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Kentucky sports betting, March Madness edition

At The Red Mile on Easter Sunday afternoon, folks betting on Elite 8 basketball games didn't seem too upset over the absence of the school less than a mile away.
John McGary
At The Red Mile on Easter Sunday afternoon, folks betting on Elite 8 basketball games didn't seem too upset over the absence of the school less than a mile away.

“Let’s go! Let’s go, Purdue! Give me a bucket!”

It’s Easter Sunday afternoon in The Red Mile’s sports book, and a very vocal man appears to have placed a wager on Purdue to beat Tennessee. The teams are playing for a trip to the Final Four. In a way, so are the gamblers.

“Get going, buddy. Get going. Yep. And one. Money!”

The sports book isn’t too crowded. A few days before, during his Team Kentucky briefing, Governor Beshear suggested a reason Kentucky sports wagering, at sports books and online, fell from $18.6 million for the first round to $15.4 million for the second.

“I think the drop off is probably because we didn't have any teams make the second round. Hopefully next year, we will see that change.”

Beshear was referring to first-round losses by Morehead State, Western Kentucky University and the University of Kentucky, which is less than a mile from The Red Mile. On this day there, no one seems blue over Big Blue’s early exit. In fact, Greg, who says he picked Tennessee to beat Purdue, is the only better who mentions it.

“If it was Kentucky, it was, this place would be really packed, probably. Yes. So that was kind of a downer for the city of Lexington. But I'm from Pittsburgh, originally, but my wife’s sister lived here for 20 years. So we like it down here a lot. So we decided to move down here.”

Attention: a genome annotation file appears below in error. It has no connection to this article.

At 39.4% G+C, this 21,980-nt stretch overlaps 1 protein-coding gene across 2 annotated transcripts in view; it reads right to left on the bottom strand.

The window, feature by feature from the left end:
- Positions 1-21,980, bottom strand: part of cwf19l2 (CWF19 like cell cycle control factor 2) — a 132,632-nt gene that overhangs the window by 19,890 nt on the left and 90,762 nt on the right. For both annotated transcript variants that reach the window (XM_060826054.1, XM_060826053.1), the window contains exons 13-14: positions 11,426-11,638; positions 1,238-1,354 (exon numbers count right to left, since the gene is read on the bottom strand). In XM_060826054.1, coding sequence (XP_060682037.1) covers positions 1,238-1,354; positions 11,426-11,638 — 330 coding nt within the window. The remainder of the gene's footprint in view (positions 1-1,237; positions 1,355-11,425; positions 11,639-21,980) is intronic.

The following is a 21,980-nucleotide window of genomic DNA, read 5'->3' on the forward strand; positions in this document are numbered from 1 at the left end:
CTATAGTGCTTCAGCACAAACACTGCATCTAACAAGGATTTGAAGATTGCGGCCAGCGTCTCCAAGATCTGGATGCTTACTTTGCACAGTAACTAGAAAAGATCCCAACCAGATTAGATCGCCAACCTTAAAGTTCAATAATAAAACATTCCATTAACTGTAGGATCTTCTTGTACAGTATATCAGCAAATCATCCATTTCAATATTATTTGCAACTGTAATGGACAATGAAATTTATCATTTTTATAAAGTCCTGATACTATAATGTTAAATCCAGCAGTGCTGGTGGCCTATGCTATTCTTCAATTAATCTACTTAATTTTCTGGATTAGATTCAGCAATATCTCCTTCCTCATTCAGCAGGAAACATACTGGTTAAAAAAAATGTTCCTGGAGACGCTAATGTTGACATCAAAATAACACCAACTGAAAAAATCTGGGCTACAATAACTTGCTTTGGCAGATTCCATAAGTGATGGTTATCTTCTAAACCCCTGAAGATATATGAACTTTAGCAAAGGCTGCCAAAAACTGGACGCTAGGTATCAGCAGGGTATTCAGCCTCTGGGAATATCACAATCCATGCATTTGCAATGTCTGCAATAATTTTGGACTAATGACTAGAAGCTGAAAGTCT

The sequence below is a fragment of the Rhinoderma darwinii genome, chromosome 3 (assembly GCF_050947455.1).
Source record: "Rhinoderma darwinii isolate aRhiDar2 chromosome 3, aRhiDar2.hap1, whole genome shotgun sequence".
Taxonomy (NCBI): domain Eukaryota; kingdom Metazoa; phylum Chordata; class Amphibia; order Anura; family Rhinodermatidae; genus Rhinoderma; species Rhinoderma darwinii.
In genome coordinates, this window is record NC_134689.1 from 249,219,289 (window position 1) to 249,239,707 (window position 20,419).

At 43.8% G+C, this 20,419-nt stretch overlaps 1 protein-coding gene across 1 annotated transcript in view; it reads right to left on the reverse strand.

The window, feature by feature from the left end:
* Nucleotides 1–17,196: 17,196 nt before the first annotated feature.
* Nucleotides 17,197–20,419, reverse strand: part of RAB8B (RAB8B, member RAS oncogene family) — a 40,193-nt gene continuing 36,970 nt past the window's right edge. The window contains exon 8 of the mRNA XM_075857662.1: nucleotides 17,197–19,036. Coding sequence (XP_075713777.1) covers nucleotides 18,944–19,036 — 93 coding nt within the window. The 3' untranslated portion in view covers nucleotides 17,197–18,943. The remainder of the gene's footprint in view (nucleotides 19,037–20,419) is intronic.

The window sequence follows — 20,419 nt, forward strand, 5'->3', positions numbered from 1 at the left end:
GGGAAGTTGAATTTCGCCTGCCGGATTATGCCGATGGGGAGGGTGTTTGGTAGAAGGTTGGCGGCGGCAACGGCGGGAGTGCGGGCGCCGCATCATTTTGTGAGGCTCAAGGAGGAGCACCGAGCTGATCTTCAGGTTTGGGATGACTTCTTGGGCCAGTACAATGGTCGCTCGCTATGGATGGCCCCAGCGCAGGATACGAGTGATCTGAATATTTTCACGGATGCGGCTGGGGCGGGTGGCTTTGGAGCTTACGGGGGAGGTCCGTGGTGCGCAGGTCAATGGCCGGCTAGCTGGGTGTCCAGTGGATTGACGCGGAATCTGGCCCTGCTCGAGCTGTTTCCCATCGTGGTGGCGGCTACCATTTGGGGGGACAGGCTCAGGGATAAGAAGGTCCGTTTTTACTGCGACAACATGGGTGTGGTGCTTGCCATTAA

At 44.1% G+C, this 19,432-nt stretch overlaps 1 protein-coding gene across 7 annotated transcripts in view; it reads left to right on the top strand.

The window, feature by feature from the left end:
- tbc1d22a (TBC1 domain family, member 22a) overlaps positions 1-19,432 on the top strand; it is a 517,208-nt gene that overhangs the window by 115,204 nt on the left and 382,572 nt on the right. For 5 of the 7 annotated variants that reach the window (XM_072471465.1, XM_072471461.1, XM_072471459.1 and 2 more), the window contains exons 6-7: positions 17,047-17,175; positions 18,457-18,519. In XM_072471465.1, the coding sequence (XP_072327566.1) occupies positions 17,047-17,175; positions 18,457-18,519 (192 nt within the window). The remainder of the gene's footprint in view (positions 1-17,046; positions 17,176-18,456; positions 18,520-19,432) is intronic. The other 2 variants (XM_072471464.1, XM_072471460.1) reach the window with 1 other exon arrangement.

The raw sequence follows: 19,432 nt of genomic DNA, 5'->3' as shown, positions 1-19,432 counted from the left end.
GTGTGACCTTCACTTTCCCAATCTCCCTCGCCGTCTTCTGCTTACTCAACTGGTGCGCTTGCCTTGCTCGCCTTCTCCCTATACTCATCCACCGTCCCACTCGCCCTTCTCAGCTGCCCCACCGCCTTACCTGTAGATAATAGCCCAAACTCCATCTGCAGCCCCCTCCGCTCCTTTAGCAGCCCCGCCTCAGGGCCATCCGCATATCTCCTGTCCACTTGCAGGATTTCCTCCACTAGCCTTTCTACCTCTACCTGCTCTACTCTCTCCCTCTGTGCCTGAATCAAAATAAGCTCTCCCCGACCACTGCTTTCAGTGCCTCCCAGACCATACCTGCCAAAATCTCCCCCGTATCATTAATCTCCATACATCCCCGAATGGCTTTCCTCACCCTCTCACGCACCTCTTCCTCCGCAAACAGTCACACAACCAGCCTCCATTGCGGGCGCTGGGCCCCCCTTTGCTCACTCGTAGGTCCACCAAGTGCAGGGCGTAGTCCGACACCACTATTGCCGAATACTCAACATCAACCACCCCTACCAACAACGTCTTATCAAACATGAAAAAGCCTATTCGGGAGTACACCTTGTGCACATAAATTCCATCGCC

Greg says he visits The Red Mile about three times a month and also has the Caesars sports bbetting app on his phone.

A few feet away is another man from another place. Terence grew up in Jamaica, Queens, New York City and went to Atlantic City frequently. He says he always turns right when he walks in The Red Mile, because turning left would put him in what he calls a warehouse full of slot machines. He says he likes betting on sports in person, partly because he can pick the brains of other betters.

“Who do you like today? Who’re you betting on?”

“Basically man I'm not -- I keep my feelings man out of the sports, know what I'm saying? So my favorite team is line. Line meaning the spread, you know what I'm saying. Whatever spread I'm betting on that day, that's what I go for. So I don't really care about the colors of the team, names, I bet on the line. I say, ‘Go line, go spreads!’”

At the bar, traveling building superintendent Mike Stewart says he’s in his company’s NCAA pool, but hasn’t placed a wager here. He says he prefers football and “kinda” has a system that keeps him on the plus side of the ledger.

“When I got back from Desert Storm, I didn't watch football for a long time, then I noticed a lot of patterns, especially in the pros. Like, come week, I'd say, 13, 16, the number one team always loses to the worst team in the season. Been like that for 15 years.”

A few seats away, Jared Roahrig says he’s here for the second time. He says he bet on Tennessee and Duke, but admits, “It’s a roll of the dice every time.”

“What do you like about sports books, places like this?”

“Um, I mean, making money is always fun. But it adds a next level of, I guess, excitement and anticipation that you wouldn't get if you were just -- most of the games I don't really care about, but you put a little money on it and make something out of nothing.”

On this day, it’s nothing – both Tennessee and Duke will lose, which means Greg will, too. How Terence fares with his line betting, and Mike Stewart in his company pool, is unknown.

The excitable Purdue fan – a Purdue fan on this day, anyway, declines an interview. He’s still busy advising the Boilermaker players and coaches.

“Get it to Edey! Get it to Edey!”

It’s good advice. Purdue center Zach Edey will go on to score a career-high 40 points. It’s unclear how much the first March Madness with legalized sports betting in The Red Mile’s history will add to its’ owners bottom line – or betters’ wallets, as Jared Roahrig notes.

“Don't gamble, you can't lose. That's it. You're gonna lose – they wouldn't exist if everyone won. So it's honestly probably better just not to get into.”

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John McGary is a Lexington native and Navy veteran with three decades of radio, television and newspaper experience.
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